On the occasion of doing 100 posts and 100 comments on my blog am very happy to introduce to you all my super talented friend Tanvi Sanghani who’s sharing some amazing pictures from Italy and Greece.
Tanvi is a globe-trotter who travels with her lens and a firm hand. Her pictures are stunning, as you will see, and her love for landscapes, immense. In this one special post, the pictures, and well, Tanvi do all the talking!
Starting off with Tanvi’s travel map..
“Carpe Diem” ~ Horace
As Horace so wisely said “carpe diem”, when one has only half a day in Rome, to re-explore the Flavian Amphitheater is indeed seizing the day.
The Colosseum is rightly coined as one of the Seven Wonders of the World. Built with stone and concrete, this elliptical amphitheater was the largest one of the Roman Empire and could accommodate between 50,000 to 80,000 spectators. Gladiatorial contests and public spectacles such as animal hunts and executions were held here.
“A well balanced equation”
A must visit for all those who crave an unspoiled Mediterranean experience – Refreshingly quiet beaches and the blue Adriatic Sea in the East, with mountains tucked away in the west.
3. Grotte di Castellana
“Water! Every drop counts”
The magnificent Stalactite and Stalagmite formations of this limestone grotto (cave) that goes 70 meters below ground are witness to this! The finest formations can be viewed in Grotta Bianca (The White Cave), where everything is sparkling white! Not advisable to people who suffer from claustrophobia – but otherwise, another must see!
4. Gargano’s Coast
“The cure for anything is salt water: sweat, tears or the sea.” ~ Isak Dinesen
Driving along this coast, you will be amazed at how vivid the blue waters and how white the beaches are! This peninsular region is still partly covered by an ancient Foresta Umbra.
We spent a day driving along the coast, and stopped at an organic farm deep within the forest to feast on homemade delicacies and brewed wine. The spread was so elaborate that we took almost three hours to do justice to the fine Italian cooking. And as per the Italian tradition, we polished our meal, with a few shots of the bright yellow Limoncello Liqueur – an immensely popular Sothern Italian digestif.
“Life offers you a thousand chances. All you have to do is take one.” ~ Under The Tuscan Sun.
Ranked by Forbes as one of the most beautiful cities in the world, Florence can indeed take your heart away! Florence is the capital and the most populous city in the region of Tuscany, Italy.
Three of my favorite spots in Florence were –
The Santa Maria del Fiore aka the Duomo di Firenze – one of the most beautiful cathedrals I’ve seen and the symbol of the city.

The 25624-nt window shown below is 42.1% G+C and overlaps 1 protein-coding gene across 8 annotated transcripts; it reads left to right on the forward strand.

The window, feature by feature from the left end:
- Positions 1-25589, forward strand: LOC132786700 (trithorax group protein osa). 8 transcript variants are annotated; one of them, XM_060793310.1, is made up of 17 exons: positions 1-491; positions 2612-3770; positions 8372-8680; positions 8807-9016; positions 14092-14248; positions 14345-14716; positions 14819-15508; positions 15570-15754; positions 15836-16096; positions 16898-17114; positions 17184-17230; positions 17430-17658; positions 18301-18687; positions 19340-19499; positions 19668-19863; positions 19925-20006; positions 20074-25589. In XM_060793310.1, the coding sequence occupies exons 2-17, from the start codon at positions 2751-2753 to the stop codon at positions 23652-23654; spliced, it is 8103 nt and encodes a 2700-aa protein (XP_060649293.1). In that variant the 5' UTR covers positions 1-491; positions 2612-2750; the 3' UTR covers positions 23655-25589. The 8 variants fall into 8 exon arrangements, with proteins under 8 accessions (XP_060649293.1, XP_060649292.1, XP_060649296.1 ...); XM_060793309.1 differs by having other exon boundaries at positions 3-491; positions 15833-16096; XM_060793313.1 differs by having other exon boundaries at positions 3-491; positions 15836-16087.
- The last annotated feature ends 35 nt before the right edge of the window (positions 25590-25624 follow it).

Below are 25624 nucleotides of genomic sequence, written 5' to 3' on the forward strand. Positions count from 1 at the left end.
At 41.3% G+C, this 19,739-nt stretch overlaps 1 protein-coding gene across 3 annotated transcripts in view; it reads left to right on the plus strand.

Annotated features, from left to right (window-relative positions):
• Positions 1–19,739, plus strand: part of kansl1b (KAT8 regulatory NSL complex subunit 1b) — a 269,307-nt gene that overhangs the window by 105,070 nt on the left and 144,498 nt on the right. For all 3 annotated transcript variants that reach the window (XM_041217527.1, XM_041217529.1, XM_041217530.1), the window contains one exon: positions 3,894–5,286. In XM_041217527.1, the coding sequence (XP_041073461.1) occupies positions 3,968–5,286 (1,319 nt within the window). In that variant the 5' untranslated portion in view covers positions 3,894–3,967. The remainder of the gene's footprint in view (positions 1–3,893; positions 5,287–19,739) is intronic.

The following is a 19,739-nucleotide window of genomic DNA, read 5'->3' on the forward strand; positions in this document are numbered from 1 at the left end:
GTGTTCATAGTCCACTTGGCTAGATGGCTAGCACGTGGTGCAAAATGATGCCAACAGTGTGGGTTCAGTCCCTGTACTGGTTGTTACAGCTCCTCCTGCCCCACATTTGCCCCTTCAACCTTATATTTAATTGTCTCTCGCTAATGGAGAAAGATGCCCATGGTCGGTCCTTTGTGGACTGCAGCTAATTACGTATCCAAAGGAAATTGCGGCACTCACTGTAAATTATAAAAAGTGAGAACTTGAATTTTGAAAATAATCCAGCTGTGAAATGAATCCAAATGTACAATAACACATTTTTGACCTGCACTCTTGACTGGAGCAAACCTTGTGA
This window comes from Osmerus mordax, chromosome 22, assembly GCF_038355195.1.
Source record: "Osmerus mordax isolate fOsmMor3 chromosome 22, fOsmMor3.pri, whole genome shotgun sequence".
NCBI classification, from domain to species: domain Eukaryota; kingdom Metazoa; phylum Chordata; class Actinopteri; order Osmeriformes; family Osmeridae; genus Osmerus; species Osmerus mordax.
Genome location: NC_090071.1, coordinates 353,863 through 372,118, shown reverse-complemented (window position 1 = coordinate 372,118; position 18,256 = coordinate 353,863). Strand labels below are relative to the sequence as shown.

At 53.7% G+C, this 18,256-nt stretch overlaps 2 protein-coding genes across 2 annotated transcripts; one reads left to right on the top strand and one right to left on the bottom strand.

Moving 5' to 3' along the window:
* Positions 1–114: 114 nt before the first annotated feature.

Giotto’s Tower adjacent to the Duomo, that gives you a magnificent 360-degree view of the Duomo once you climb the 414 steps!
Ponte Vecchio – the oldest and the most famous bridge on Arno – the only Florentine bridge to survive the WW2. Viewing the sun set from this bridge is quite a magical experience!
“Words can’t express what you mean to me” ~ Puff Daddy
118 little islands in the Venetian Lagoon, separated by canals and yet connected by bridges form the city of Venice. The only way to get around this pedestrian-one of a kind-city is by using water taxis or walking.
No words can do justice to describe the romantic charm of this city, so I’ll just let my pictures do the talking!
One of the oldest cities in the world. The cradle for western civilization. The birthplace of democracy.
It is known for the Parthenon (the Temple of Goddess Athina) in the Acropolis (Upper City), The Temple of Zeus, Hadrian’s Arch, Hadrian’s Library and so much more!
Out of all these places, my favorites were:
The Acropolis – because it stands at a height of 512 feet and gives you a splendid 360 degree view of the Attica region and the Aegean Sea (on a clear sunny day).
The Monastiraki Square – that gets its name from few remains of the ‘Great Monastery’. This square is extremely vibrant and has a perfect blend of the old and the new – the ruins of ancient monuments, the Tzistarakis Mosque as well as the upbeat flea market!
The Plaka – aka the “Neighborhood of the Gods” due to its proximity to the Acropolis. It’s known for its labyrinthine streets filled with souvenir shops and little eateries that serve authentic Greek delicacies, and neoclassical architecture.
8. Idra (Hydra)
“The sea is emotion incarnate. It loves, hates, and weeps. It defies all attempts to capture it with words and rejects all shackles. No matter what you say about it, there is always that which you can’t.” ― Christopher Paolini, Eragon
When you say Greece, one of the first things that come to one’s mind is Santorini. By all means, Santorini is gorgeous, but the Saronic Island of Idra is just as beautiful. It has a crescent-shaped harbor, around which is centered a strand of restaurants, shops, markets, and galleries. Steep stone streets lead up and outwards to the gentle slopes of the island from the harbor area, and are filled with little white houses, blue doors and windows!
The ancient city Corinth, or Korinth (Greek: Kórinthos) was a city-state (polis) on the Isthmus of Corinth and was occupied from at least as early as 6500 BC. The highlights of these ruins are the Temple of Apollo and the Fountain of Pierene.
In present day, Corinth has become an island as the Corinth Canal cuts through the narrow Isthmus of Corinth and separates the Peloponnesian peninsula from the Greek mainland. It connects the Gulf of Corinth with the Saronic (Aegean) Gulf.
The pictures are art (sigh!) and Tanvi, can be reached at firstname.lastname@example.org!